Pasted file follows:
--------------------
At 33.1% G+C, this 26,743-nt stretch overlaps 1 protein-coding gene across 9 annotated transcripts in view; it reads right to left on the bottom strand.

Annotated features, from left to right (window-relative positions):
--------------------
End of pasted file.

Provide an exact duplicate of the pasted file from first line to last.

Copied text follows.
At 33.1% G+C, this 26,743-nt stretch overlaps 1 protein-coding gene across 9 annotated transcripts in view; it reads right to left on the bottom strand.

Annotated features, from left to right (window-relative positions):